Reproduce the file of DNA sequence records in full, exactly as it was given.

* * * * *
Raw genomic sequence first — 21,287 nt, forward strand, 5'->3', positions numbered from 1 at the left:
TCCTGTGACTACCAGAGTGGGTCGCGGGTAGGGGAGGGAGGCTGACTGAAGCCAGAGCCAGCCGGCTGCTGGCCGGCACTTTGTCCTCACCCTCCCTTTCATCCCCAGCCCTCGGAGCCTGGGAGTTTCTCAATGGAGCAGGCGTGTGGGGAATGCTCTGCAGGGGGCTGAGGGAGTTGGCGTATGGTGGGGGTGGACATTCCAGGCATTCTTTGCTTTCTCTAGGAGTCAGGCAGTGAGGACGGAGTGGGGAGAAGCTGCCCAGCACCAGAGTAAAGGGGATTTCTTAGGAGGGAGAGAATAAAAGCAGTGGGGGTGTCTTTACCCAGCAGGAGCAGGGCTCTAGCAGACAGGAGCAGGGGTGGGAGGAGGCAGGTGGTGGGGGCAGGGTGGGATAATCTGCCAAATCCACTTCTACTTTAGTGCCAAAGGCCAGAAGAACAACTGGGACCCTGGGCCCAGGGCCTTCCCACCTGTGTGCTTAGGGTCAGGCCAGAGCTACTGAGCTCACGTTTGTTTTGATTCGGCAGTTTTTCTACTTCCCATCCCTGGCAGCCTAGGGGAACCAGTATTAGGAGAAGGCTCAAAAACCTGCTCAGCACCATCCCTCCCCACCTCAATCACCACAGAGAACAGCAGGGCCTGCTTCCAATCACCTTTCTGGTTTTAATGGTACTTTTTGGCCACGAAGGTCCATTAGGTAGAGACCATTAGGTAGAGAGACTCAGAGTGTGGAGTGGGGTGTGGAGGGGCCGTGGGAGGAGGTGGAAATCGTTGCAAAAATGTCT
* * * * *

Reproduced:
Raw genomic sequence first — 21,287 nt, forward strand, 5'->3', positions numbered from 1 at the left:
TCCTGTGACTACCAGAGTGGGTCGCGGGTAGGGGAGGGAGGCTGACTGAAGCCAGAGCCAGCCGGCTGCTGGCCGGCACTTTGTCCTCACCCTCCCTTTCATCCCCAGCCCTCGGAGCCTGGGAGTTTCTCAATGGAGCAGGCGTGTGGGGAATGCTCTGCAGGGGGCTGAGGGAGTTGGCGTATGGTGGGGGTGGACATTCCAGGCATTCTTTGCTTTCTCTAGGAGTCAGGCAGTGAGGACGGAGTGGGGAGAAGCTGCCCAGCACCAGAGTAAAGGGGATTTCTTAGGAGGGAGAGAATAAAAGCAGTGGGGGTGTCTTTACCCAGCAGGAGCAGGGCTCTAGCAGACAGGAGCAGGGGTGGGAGGAGGCAGGTGGTGGGGGCAGGGTGGGATAATCTGCCAAATCCACTTCTACTTTAGTGCCAAAGGCCAGAAGAACAACTGGGACCCTGGGCCCAGGGCCTTCCCACCTGTGTGCTTAGGGTCAGGCCAGAGCTACTGAGCTCACGTTTGTTTTGATTCGGCAGTTTTTCTACTTCCCATCCCTGGCAGCCTAGGGGAACCAGTATTAGGAGAAGGCTCAAAAACCTGCTCAGCACCATCCCTCCCCACCTCAATCACCACAGAGAACAGCAGGGCCTGCTTCCAATCACCTTTCTGGTTTTAATGGTACTTTTTGGCCACGAAGGTCCATTAGGTAGAGACCATTAGGTAGAGAGACTCAGAGTGTGGAGTGGGGTGTGGAGGGGCCGTGGGAGGAGGTGGAAATCGTTGCAAAAATGTCT